and local newspapers. The Ladies Parlor is elegantly famished. The
Dining Room is large and handsome, and the tables will always be
supplied with the
The House has tho capacity for the accommodation of 50 guests,
having over 20 rooms furnished with
First-Class Spring Beds and Bedding,
and has a commanding view of the beautiful harbor. Tho House will
be conducted ou first-class principles at Moderate Rates.
Open  for Guests on and after 10th May.
Patrons inav rely on rocoiviug evory possible attention from the
proprietor and his attendants.
Clarke Street  Port Moody,   B.C.
his old friends and the generul public that ho is prepared to
furnish guests with
and desires a liberal share of the patronago of the traveling public.
Grocery  and   Crockery   Store,
id. -m:tj-_e^ci3:ie,
ill his line,  which lie offers
And he respectfully solicits the patronage of his friends,  and general public, assuring
tJTTwo Hours West of Coon's llrug Store, Clarke Street, PORT MOODY.
■"Wltf       IVfif   t?\f~   HAS   N0W   COMPLETED   THE   BAR   AND
TT 1TjI»    1 r 1IO-L-. Hi E     Billiard Room,—the hitter the Hands..mest Room
in the Province, furnished with the finest CAROM and POCKET TABLES ever imported.
Tlte BAR will ho provided with the best of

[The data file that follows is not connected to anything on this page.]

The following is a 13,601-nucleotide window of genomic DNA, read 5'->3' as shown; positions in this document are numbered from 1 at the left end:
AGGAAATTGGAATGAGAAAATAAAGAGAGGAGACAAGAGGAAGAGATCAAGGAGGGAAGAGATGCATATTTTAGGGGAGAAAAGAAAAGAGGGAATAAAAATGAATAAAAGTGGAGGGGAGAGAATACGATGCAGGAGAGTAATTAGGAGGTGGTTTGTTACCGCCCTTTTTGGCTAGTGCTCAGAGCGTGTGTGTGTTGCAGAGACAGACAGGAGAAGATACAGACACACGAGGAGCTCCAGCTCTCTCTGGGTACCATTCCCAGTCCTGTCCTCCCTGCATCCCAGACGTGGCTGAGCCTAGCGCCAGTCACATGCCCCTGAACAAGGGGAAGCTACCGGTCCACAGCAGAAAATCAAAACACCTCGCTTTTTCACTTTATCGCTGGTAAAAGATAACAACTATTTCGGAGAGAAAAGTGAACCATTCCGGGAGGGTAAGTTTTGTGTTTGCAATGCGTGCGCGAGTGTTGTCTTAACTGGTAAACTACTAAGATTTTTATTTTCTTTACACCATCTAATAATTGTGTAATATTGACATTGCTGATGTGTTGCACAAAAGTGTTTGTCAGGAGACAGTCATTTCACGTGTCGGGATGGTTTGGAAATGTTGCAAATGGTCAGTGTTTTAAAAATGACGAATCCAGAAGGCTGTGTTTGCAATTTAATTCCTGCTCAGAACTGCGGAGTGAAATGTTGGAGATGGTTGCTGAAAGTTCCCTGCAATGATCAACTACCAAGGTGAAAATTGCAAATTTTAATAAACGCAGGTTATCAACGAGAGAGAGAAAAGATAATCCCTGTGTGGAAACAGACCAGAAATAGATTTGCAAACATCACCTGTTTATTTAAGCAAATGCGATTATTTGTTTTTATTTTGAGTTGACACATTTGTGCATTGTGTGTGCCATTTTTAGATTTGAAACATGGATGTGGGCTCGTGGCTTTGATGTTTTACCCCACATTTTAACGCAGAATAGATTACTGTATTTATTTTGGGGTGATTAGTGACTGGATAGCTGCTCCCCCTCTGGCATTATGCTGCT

Wines, Liquors and Cigars
THE RESTAURANT is now open to tlio publio; it is conducted on the moet
iikkIoi'm improved principles liy a first-class Cook.
WILLIAM INSLEY, - -       PitorRiETOR.
R.   B.  KELLY,
in announcing that tho House is now completed with every convenience for the traveling public. THE TABLES are well supplied
with every article iu season, und THE BAR is provided with a well-
selected Stock of
"LI<_2,TTO:R.S   &c   OIC3-A..RS.
THE BEDS are well aired, and the Stabling is extensive and
the beat of Food always ready for Homos.
It may be well to remind visitors that this Hotel is within a few
minutes walk of the Railway Wharf and Station, and just at tho terminus of the new road.
Guests may depend on receiving every attention and a hearty
welcome from the undersigned, whoso long experience is a guarantee
of everything being comfortable and satisfactory.
J. T. SOOTT, Managek.
:_*-*-rcx-c._>_-__-__D STKHBT,
 MMbMsV . —
TO PERSONS WISHING TO BUILD,   the   Company   are   now -prepared to offer
special inducements in Lumber and Material of all kinds, including,
Doors, Sash, Mouldings and Finish
This Great Household L
cine ranks among tbel
ing necessaries ol Li.«J
These famous Pillr. ptttitf he]
anil aci moil powerful!}, vti ,«
on ihe
snil   BOWELS.  Riving inns,
viffoi to   ther* grest   Ma IN  .st'li'S]
1'lfK. Tilt, ..16 constant], U'Ca.1
a i.w.i-r failn.,; riuic'-j in rrll pus,
iruiisiiiorioti, iroxu wb,tte*f-r cnn*.
oomeietpoieoi ewweekentd, ilm
.Itn-.ull* effiiTHoious in sll ailment,
ro 11nial. h ol ull ages; hii.1 hf mU